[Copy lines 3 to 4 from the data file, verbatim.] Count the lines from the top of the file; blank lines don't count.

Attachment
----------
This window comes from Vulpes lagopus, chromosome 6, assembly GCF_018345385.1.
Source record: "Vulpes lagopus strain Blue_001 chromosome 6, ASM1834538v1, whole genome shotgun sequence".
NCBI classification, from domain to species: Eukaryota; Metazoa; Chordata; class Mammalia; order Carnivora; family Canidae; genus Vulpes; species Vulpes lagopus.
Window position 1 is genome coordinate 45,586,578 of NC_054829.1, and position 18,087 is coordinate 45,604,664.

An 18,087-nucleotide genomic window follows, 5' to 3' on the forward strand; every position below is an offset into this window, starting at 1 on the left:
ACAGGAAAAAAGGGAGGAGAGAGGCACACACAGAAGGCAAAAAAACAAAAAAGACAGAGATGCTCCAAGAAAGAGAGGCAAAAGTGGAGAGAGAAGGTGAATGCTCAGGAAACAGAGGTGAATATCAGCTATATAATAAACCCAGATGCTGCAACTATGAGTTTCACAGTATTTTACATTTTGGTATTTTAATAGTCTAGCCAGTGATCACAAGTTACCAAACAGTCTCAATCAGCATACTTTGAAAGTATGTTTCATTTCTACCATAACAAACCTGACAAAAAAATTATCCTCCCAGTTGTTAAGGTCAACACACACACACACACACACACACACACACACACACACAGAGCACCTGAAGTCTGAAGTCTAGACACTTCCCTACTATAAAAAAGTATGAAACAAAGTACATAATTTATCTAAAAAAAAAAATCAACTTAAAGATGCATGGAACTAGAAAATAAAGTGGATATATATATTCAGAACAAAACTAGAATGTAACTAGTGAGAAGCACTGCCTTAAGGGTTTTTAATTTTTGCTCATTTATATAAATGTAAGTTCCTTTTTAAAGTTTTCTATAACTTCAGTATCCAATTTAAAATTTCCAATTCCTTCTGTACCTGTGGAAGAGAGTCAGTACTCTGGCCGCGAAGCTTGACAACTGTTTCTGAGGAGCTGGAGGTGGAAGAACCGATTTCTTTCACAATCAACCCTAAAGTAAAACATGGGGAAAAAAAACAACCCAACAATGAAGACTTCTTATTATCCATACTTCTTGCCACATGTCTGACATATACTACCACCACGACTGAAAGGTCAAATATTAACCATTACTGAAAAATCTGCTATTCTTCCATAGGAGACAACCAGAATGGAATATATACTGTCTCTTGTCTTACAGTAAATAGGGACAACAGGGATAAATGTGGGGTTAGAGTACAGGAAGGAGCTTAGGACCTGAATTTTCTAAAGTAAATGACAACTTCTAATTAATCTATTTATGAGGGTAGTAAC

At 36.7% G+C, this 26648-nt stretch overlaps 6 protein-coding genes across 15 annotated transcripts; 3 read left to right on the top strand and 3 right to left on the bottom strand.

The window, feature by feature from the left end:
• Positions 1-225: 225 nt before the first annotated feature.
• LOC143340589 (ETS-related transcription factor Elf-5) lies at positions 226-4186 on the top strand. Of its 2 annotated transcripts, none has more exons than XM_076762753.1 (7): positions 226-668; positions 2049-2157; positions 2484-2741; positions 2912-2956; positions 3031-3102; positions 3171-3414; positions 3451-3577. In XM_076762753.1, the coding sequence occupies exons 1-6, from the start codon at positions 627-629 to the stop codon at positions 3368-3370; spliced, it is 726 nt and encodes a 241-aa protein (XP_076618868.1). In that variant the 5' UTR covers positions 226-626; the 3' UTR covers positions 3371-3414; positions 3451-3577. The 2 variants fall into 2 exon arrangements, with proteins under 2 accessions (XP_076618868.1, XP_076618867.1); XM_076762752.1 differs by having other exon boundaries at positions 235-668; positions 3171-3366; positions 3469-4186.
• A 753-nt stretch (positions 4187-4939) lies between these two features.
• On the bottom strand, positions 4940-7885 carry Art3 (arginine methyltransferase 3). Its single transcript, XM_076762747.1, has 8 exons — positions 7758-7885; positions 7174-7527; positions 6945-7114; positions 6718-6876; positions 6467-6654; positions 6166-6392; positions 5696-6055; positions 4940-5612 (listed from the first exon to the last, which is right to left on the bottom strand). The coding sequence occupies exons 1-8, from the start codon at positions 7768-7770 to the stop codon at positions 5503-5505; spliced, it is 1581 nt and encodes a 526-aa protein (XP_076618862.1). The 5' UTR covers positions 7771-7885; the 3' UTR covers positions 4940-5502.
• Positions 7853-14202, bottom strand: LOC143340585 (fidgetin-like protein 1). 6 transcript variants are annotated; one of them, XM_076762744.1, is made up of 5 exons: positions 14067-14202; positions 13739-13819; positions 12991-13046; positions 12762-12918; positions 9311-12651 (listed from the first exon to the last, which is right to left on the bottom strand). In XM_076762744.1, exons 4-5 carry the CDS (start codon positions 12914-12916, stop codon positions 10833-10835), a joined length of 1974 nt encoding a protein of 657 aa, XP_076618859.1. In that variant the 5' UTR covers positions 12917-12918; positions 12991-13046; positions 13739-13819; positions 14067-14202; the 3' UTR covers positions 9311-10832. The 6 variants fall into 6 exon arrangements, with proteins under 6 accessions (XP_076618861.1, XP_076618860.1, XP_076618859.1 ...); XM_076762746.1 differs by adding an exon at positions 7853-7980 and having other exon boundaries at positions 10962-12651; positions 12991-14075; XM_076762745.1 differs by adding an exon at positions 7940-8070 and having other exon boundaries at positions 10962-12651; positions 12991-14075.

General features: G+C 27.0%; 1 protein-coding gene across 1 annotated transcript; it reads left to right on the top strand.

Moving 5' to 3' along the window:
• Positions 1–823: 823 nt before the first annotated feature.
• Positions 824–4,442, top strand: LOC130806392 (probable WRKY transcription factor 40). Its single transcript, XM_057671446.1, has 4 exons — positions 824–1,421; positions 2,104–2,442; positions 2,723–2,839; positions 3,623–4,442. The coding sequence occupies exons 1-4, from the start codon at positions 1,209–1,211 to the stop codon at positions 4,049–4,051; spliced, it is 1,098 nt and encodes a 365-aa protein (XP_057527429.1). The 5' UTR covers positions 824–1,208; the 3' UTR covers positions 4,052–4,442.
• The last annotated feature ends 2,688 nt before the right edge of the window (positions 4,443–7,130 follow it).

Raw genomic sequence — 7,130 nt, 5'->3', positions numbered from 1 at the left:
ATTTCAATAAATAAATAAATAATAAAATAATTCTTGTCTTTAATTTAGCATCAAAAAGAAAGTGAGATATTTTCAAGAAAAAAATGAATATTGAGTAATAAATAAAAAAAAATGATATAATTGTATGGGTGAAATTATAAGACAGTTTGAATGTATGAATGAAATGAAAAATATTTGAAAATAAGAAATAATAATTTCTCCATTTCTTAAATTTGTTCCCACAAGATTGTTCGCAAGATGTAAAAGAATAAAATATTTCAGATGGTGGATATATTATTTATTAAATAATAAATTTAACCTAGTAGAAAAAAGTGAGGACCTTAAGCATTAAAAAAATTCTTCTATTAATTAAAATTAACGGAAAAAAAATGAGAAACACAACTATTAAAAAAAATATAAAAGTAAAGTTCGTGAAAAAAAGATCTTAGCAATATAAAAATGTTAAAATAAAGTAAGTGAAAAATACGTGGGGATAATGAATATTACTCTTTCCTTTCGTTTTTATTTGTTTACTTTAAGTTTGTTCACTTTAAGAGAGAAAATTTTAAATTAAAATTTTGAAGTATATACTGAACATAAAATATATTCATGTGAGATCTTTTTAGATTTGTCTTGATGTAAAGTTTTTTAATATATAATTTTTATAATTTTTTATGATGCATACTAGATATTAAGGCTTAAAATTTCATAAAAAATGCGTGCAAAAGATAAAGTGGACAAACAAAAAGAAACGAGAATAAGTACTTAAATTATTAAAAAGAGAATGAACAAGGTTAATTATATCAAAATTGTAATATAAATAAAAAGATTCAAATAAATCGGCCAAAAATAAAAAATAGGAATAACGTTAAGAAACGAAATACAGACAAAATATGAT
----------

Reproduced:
NCBI classification, from domain to species: Eukaryota; Metazoa; Chordata; class Mammalia; order Carnivora; family Canidae; genus Vulpes; species Vulpes lagopus.
Window position 1 is genome coordinate 45,586,578 of NC_054829.1, and position 18,087 is coordinate 45,604,664.